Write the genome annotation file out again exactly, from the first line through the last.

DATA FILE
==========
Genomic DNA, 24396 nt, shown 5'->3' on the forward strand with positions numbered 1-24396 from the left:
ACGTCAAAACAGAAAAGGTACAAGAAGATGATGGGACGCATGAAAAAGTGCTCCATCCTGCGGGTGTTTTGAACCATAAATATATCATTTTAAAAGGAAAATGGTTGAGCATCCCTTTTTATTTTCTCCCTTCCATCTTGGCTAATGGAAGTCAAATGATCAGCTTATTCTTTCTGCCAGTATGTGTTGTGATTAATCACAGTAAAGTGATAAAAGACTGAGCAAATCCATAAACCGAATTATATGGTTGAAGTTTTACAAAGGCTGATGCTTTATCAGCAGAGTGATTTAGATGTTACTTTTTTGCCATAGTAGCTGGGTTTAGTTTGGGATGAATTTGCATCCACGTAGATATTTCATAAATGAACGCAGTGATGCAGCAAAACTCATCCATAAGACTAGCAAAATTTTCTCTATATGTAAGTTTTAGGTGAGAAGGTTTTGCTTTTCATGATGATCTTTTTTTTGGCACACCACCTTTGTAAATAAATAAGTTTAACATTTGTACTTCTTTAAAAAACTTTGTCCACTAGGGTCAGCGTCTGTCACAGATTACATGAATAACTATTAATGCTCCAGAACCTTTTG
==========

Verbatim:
Genomic DNA, 24396 nt, shown 5'->3' on the forward strand with positions numbered 1-24396 from the left:
ACGTCAAAACAGAAAAGGTACAAGAAGATGATGGGACGCATGAAAAAGTGCTCCATCCTGCGGGTGTTTTGAACCATAAATATATCATTTTAAAAGGAAAATGGTTGAGCATCCCTTTTTATTTTCTCCCTTCCATCTTGGCTAATGGAAGTCAAATGATCAGCTTATTCTTTCTGCCAGTATGTGTTGTGATTAATCACAGTAAAGTGATAAAAGACTGAGCAAATCCATAAACCGAATTATATGGTTGAAGTTTTACAAAGGCTGATGCTTTATCAGCAGAGTGATTTAGATGTTACTTTTTTGCCATAGTAGCTGGGTTTAGTTTGGGATGAATTTGCATCCACGTAGATATTTCATAAATGAACGCAGTGATGCAGCAAAACTCATCCATAAGACTAGCAAAATTTTCTCTATATGTAAGTTTTAGGTGAGAAGGTTTTGCTTTTCATGATGATCTTTTTTTTGGCACACCACCTTTGTAAATAAATAAGTTTAACATTTGTACTTCTTTAAAAAACTTTGTCCACTAGGGTCAGCGTCTGTCACAGATTACATGAATAACTATTAATGCTCCAGAACCTTTTG